Assam, botanical gardens, botany, British, British East India Company, Brooklyn, Camillia sinensis, exploitation, glasshouses, global commodities, India, Joseph Banks, Kozo, orchid, orchid hunters, Sakamoto, Sarah Nicholls, science, tea, woodcuts, Zerkal Ingres
“[Joseph] Banks reported in 1788 to the British East India Company that the climate in parts of northeast India was perfect for growing Camillia sinensis, the bush that produces tea leaves. The plant turned out to be indigenous to the Assam area, which eventually became a core producer of tea for the British market. Widespread worker exploitation was common on tea plantations throughout the 19th century…”
Brooklyn, NY: Sarah Nicholls, 2016
N7433.4 N53 G53 2016
From the artist’s statement: “…a look at the history of greenhouses, a technology made to cultivate foreign plants in a controlled environment, originally in service to empire…In an era before the chemical industry, plants were the source of most economic advantage, so the cultivation of new kinds of plants taken from other areas of the world became important to Europeans. Botanical gardens were research facilities, not just collections of pretty flowers.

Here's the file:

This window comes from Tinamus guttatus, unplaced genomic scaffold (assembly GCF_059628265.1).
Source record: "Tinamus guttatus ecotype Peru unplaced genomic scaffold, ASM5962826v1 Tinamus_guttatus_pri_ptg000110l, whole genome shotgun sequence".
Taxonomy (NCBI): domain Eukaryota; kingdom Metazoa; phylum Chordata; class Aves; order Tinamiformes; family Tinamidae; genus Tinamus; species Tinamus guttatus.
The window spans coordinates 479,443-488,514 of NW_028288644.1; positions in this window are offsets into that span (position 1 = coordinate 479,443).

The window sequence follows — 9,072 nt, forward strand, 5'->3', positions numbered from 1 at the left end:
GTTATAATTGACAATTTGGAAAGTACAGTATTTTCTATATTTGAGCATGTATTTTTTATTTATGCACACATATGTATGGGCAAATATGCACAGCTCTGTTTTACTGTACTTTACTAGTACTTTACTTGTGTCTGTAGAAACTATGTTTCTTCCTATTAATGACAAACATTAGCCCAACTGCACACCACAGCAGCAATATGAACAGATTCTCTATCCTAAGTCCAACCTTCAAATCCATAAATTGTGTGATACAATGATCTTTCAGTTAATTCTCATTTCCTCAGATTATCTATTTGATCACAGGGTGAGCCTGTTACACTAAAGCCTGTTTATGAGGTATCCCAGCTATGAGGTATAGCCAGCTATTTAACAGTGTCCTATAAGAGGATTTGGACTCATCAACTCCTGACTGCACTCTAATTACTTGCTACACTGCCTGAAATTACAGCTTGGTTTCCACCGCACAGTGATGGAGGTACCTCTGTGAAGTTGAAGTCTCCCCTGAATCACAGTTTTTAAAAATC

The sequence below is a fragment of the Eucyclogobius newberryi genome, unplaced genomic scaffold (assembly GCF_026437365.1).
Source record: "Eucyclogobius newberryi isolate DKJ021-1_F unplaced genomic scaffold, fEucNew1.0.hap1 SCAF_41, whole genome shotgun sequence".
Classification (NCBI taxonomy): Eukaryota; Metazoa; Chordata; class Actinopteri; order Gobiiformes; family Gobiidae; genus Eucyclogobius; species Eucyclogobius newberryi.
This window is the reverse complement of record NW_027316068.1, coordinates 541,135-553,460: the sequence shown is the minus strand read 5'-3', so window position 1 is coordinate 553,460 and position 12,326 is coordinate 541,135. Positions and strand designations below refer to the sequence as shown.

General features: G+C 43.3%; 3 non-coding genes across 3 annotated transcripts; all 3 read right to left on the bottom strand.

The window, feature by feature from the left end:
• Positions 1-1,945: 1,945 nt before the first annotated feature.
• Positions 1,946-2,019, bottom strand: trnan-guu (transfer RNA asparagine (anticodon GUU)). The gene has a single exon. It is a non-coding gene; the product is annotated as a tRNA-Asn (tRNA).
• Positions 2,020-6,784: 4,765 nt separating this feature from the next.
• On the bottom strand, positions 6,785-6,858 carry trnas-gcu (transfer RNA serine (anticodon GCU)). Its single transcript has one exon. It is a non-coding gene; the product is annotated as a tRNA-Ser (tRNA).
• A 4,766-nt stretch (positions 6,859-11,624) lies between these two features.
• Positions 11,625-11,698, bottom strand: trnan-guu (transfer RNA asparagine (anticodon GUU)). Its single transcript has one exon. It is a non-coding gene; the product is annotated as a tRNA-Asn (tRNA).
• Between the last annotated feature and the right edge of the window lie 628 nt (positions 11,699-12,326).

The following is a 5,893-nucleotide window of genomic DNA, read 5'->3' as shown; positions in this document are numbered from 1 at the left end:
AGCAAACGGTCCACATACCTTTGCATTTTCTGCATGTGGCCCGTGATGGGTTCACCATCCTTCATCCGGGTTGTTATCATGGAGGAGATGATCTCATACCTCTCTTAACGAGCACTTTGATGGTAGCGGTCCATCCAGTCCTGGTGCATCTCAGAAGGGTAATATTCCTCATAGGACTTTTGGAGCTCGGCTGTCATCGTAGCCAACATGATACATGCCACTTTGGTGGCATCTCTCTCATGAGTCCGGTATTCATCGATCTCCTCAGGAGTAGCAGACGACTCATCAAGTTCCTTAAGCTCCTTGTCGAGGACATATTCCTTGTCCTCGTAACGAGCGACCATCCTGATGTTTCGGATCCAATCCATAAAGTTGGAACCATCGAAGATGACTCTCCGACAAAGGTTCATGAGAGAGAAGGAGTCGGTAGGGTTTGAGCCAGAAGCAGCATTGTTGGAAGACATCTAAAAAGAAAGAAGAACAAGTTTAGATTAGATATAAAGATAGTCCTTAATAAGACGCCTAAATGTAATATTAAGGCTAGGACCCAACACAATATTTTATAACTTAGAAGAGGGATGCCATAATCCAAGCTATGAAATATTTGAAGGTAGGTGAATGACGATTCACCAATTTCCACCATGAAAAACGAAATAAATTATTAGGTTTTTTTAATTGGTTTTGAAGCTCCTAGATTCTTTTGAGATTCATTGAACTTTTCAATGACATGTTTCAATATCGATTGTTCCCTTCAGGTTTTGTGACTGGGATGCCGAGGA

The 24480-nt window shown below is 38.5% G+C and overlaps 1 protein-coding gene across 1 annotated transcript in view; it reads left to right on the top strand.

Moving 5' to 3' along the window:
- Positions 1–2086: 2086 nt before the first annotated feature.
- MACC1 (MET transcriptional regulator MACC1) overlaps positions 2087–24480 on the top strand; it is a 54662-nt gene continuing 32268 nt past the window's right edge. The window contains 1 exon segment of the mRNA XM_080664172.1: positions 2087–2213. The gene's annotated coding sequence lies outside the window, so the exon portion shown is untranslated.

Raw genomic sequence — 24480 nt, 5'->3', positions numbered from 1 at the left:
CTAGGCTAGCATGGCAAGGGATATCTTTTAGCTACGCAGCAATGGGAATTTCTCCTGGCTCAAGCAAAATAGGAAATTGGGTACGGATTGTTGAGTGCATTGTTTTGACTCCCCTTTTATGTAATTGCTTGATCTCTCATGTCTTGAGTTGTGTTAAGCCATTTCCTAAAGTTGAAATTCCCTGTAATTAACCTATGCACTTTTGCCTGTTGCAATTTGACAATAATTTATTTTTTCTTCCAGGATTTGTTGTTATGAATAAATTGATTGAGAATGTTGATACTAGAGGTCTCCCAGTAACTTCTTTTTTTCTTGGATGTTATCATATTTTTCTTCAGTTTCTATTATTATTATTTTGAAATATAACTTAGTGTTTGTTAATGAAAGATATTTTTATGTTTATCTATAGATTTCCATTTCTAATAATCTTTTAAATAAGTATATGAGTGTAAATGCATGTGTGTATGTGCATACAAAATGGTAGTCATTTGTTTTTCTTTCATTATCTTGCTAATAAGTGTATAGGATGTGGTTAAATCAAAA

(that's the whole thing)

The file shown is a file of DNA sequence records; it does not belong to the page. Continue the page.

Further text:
“Orchid hunters made their living traveling to remote locations to find the widest range and the rarest of breeds, to be shipped back to shipped back to Europe and sold at a profit as a luxury good. Hunters were competitive and secrective: they would strip bare entire populations of orchids to keep flowers from getting into their competitor’s hands and often traveled alone to prevent disclosing their favorite spots.”
The book has two sections: the first discusses the development of greenhouses as a technology, and the rise of botany as a science. The second looks at specific kinds of plants that became important as global commodities. Images are printed from multi-color woodcuts; they are meant to give the impression of walking through a greenhouse…I used translucency as a technique to mimic the effect you get as you pass through glass rooms full of plants. Longer passages of text are printed on overlays which are like the didactic captions you get in a botanical garden display.
Imagery is printed from woodcuts on Sakamoto, waxed kozo and Zerkal Ingres, based on original photographs…”
Sarah Nicholls’ work combines language, image, visual narrative, and time. She has written a collection of self-help aphorisms, published a series of free information pamphlets, and recently completed a field guide to extinct birds. She teaches printmaking and book arts at Pratt Institute and Parsons School of Design.